the Dodos

When it came time for the Dodos to begin writing their fifth LP, Carrier, singer/guitarist Meric Long wanted to start over.

The uncertainty of the band's trajectory as well as the passing of guitarist Chris Reimer brought about a reassessment of things within the band, and in particular Long's songwriting.

In need of a different vantage point, Long began writing words before music for the first time, enveloping himself in silence rather than sound.

When it came time to set these lyrics to music, Long started writing with only his electric guitar in hand — another first. The focus on this instrument was due in large part to the time Long spent with Reimer, the guitarist for Women who had joined Long and percussionist Logan Kroeber to become the third member of the Dodos throughout 2011 before unexpectedly passing away early the following year.

"Chris was a huge influence on the way I think about guitar, songwriting, and music in general," reveals Long. "Seeing how he could transform and shape sound with an electric guitar inspired me to explore more tones and use those tones to begin writing a song."

And so, when he began to formulate the tracks that would ultimately comprise Carrier, Long employed two principles he inherited from Reimer: patience to let a song develop and a judgment-free enthusiasm for sound.

To this end, Long and Kroeber decided to record in their hometown of San Francisco for the first time, allowing for less time constraints and a more pressure-free experience than past out-of-state sessions had afforded.

Although John Vanderslice's Tiny Telephone studio was initially selected for its analog-friendly set-up, the duo were happy to find themselves working within a supportive community of like-minded musicians that included engineers Jay and Ian Pellicci, both of whom assisted in the production of Carrier, as well as the Magik Magik Orchestra, which appears on several tracks.
As a result, the album the Dodos crafted is refreshingly sincere: no computers, no gimmicks — just eleven songs that are beautiful and solid and true and honest.

"Substance" effortlessly embodies all of these traits, from the crisp drumming that announces its arrival to the bright guitar lines that weave in and out before eventually joining forces with a triumphant burst of trumpets.

"Confidence" begins like a calm before the storm, its strong vocals over gentle guitar and drums soon erupting into a positively epic display of guitar riffs and hypnotizing percussion.
The record's second side is anchored by "The Current," on which an angular guitar tone loops over a chugging guitar rhythm to satisfying effect as Long declares in a moment of catharsis, "If this love comes unto me / I'm with it / I'm with it."

Much too soon, Carrier ends with "The Ocean" — though Long and Kroeber view the track less as a conclusion and more of a "to be continued" into this album's follow-up, which they have already begun working on.

For a band briefly in flux, it's clear now that the Dodos' outlook on the future has never looked more certain.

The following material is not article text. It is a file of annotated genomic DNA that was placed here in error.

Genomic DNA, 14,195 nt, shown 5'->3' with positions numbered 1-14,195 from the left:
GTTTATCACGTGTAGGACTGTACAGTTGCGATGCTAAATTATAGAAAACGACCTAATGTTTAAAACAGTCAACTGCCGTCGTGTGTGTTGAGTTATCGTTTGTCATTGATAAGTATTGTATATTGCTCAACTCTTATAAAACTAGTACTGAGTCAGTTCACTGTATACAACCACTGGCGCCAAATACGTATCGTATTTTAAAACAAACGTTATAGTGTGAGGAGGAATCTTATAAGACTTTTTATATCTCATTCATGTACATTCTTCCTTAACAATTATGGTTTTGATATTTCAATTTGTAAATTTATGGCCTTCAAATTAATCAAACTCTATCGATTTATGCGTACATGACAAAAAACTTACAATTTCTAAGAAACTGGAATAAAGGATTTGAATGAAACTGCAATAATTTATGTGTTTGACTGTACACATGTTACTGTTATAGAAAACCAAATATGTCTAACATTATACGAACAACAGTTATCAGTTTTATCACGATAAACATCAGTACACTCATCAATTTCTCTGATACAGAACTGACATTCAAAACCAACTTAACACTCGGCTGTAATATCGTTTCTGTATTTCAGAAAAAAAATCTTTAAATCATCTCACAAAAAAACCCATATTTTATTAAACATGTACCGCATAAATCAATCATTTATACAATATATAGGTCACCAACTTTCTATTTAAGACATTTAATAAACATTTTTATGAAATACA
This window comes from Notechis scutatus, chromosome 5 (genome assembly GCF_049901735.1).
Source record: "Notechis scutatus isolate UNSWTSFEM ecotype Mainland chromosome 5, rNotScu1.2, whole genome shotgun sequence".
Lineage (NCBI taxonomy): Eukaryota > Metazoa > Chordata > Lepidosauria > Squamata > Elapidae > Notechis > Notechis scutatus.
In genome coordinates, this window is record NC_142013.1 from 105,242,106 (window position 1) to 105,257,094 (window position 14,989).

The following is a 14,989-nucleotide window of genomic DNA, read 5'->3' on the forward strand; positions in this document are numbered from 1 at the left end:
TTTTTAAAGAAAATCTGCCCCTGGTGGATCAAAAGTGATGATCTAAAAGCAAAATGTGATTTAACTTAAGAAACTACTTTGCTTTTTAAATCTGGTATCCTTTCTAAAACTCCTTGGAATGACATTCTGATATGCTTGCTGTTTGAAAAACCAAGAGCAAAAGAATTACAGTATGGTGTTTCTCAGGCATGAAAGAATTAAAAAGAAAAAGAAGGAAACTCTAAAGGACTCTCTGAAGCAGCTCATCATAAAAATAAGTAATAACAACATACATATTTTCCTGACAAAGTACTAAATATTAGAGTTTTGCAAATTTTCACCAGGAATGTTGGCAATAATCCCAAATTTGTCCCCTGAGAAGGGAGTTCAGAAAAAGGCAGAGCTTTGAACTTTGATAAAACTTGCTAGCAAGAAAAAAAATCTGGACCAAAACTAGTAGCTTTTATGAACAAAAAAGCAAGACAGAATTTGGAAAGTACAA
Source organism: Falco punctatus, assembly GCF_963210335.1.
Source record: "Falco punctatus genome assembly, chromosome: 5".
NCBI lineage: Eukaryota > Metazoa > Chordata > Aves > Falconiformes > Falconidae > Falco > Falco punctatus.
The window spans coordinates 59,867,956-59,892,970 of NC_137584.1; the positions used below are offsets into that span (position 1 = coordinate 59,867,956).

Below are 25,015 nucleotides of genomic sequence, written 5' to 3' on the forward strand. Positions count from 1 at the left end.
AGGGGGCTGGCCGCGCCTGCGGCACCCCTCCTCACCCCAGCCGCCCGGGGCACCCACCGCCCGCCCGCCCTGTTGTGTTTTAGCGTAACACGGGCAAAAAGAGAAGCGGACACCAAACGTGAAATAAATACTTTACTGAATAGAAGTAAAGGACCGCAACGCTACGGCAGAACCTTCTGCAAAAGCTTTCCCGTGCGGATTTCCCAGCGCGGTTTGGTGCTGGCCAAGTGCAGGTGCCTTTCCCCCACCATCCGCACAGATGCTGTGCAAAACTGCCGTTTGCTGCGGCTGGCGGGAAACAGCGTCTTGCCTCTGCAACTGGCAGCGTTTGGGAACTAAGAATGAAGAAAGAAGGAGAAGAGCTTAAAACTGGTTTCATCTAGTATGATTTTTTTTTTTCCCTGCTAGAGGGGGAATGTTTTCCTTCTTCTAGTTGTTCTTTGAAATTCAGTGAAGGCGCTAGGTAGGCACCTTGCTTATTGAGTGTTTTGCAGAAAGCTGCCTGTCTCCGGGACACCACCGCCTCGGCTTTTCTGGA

Hailing from the Sacramento area, Two Sheds formed in 2003 when John Gutenberger (bass,vocals), Rusty Miller (drums) and Cailtin Gutenberger (guitar,vocals) began playing together for fun. In 2004, Cailtin tried her hand at writing a song at John's encouragement, and has yet to stop. Their collaboration made them realize their overwhelming natural musical chemistry, and with the addition of James Finch, Jr. (guitar), Two Sheds went on to record 2006's Strange Ammunition on UnderAcloud Records.

Their live shows, which John Gutenberger says are different than the recordings, as they tend to go electric most of the time on tour, has led to band to share the stage with artists such as Victoria Wiliams, the Chapin Sisters, the Duke Spirit, Scout Niblett, Akron Family and Be Your Own Pet. After several talked about performances at SXSW last year (including a performance at Filter Magazine's "Showdown at Cedar Street"), the band is touring behind their self-titled EP on Filter U.S. Recordings. The digital-only EP conjures similarities to a vast array of artists -- from Mazzy Star to Lucinda Williams, Neil Young to Nirvana. Bassist/vocalist John Gutenberger revealed the recording process of standout track "To Be Alive."

"I recorded it at home into Garage Band through one of those Blue USB microphones, then ran it through my home stereo and re-recorded the sound of it coming out of the speakers," says John. "I threw in the sounds of my porch wind chimes and my cat eating cat food – and it turned out pretty neat. I feel like it's the closet I've come to making a song sound the way I hear it in my head."

Two Sheds will be on tour this summer and beyond, and a full length on Filter U.S. Recordings is expected this fall.

"The critics lay comparisons to Mazzy Star, Lucinda Williams, Cowboy Junkies, VU and Nico – good road sings on the way to Two Sheds, though I'd throw in that it feels like M. Ward a little in a way too. Cool stuff." – Larry Crane, Tape Op Magazine (issue 55)

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the Dodos with Two Sheds

Thursday, September 5 · Doors 7:00 PM / Show 8:00 PM at Harlow's Restaurant and Nightclub

Tickets Available at the Door